Opening the TechCrunch Disrupt proceedings bright and early this morning: Andreessen Horowitz Partner Jeff Jordan. Accompanied by the sounds of birdsong (hey, this thing does take place on a converted pier), he held forth on IPOs, philanthropy, and New York’s ecommerce bloom.
The discussion opened with a discussion of the IPO market. The former OpenTable CEO presided over the company’s 2009 IPO when, at the time, according to moderator Eric Eldon, “Everyone [in Silicon Valley] was watching Mark Zuckerberg keeping his company private.”
Mr. Jordan contrasted today’s IPO fever with the atmosphere just a few years ago:
“It became fashionable for a while not to want to take your company public in Silicon Valley. So there were all kinds of companies that were clearly emerging–Facebook, LinkedIn, Zynga-and they were all talking about, ‘No, no, no, we don’t want to be public.’ There was enormous amounts of angst in the venture community, you know: ‘Is the IPO dead?’” Plus, the stock market was less than stellar, and the emergence of secondary markets made cashing out less urgent.
Then followed a little moment of story time that sounded slightly skeptical of some recent, unnamed IPOs. ”The bankers, on the lead-up to the [Open Table] IPO, showed us the charts of market, the IPO window opening and closing over time. And one of the things that happens when it opens is typically the first few companies out are really quality companies. They’ve been waiting and they’re ready to go. They’re willing to test the waters,” said Mr. Jordan, adding, “Then as the window opens, so really good companies continue to go, but then the floodgates typically open.”
The performance of that second wave of companies “has not always been fantastic,” he concluded.
So he applauded what Groupon has managed to build, calling the team “just stunning in terms of business execution,” but also suggested that, ”They were so motivated to go public they might have done it prematurely.”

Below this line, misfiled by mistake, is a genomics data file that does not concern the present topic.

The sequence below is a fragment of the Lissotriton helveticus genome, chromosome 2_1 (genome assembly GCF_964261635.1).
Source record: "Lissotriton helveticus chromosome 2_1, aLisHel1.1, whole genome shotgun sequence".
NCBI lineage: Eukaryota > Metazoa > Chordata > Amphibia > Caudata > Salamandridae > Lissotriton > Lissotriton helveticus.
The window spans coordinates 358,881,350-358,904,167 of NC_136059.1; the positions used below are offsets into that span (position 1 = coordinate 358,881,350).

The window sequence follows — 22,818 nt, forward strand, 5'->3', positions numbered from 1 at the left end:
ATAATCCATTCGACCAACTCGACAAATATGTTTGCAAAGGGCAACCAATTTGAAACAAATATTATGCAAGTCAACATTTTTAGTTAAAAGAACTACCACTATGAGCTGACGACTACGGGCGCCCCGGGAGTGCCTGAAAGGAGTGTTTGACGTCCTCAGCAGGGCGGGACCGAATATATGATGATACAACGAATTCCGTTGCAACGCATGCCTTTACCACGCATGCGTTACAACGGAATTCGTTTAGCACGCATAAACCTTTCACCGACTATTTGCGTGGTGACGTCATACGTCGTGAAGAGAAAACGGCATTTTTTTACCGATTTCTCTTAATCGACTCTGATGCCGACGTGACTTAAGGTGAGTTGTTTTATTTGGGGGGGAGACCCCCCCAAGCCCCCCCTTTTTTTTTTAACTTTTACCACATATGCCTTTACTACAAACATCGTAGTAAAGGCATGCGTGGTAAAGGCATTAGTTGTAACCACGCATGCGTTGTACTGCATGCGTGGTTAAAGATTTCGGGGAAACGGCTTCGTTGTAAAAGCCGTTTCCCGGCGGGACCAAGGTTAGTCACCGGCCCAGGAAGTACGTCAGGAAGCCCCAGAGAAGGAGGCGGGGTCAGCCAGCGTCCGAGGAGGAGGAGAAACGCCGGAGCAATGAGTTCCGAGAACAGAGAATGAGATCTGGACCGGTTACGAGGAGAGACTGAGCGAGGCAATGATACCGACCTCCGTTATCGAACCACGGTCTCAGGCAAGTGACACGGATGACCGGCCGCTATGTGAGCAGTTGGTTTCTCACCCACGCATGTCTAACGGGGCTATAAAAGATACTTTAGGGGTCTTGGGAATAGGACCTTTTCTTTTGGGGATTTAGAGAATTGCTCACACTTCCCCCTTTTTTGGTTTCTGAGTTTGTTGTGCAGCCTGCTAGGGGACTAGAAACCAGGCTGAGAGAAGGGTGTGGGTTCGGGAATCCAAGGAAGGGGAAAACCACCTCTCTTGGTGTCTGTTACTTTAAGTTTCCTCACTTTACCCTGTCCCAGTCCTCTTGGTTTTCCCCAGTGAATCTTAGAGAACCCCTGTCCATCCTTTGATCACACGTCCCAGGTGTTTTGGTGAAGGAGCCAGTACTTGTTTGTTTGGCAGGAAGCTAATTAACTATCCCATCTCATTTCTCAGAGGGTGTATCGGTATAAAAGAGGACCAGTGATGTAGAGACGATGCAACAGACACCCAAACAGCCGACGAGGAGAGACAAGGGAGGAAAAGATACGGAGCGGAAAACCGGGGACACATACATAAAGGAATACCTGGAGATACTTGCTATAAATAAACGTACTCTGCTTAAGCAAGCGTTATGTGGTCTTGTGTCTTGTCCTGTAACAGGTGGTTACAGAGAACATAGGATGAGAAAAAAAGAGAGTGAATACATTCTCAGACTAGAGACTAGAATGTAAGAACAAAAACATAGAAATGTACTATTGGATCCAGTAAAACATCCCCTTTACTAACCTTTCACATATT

Nor would he, as an investor, speak a peep regarding Facebook and its future. All he’d say on the issue was, “We see this as an unparalleled opportunity for growth of technology companies,” and that, “we believe tech stocks are trading at historic lows relative to the broad market index.”
Name names, Mr. Jordan!
There was also a slightly awkward moment over the firm’s recent commitment to donating half its VC income to charity. “I talked to some investors and they were like, that’s a PR stunt,” Mr. Eldon told him.
“It’s a damned expensive PR stunt,” Mr. Jordan quickly retorted. He proceeded to explain that everyone in the firm is “passionate about philanthropy” and they would be “ecstatic” if others followed their example and that they are “really pleased with our choice.”
He also had a few words for the New York ecommerce companies out there. “The core thesis of the firm is that we’re technology investors, and a lot of the interesting technology investment happens in Silicon Valley. It’s an amazing ecosystem. But I’ve found, I’ve been in this job and I spend much more time in New York now than I did as CEO of a public company, and the driver is there’s a lot of interesting ecommerce innovation going on. We’re in Fab, but there’s companies like Bonobos, Warby Parker, Birchbox, Chloe and Isabel,” he said. “There’s something special happening,” he concluded.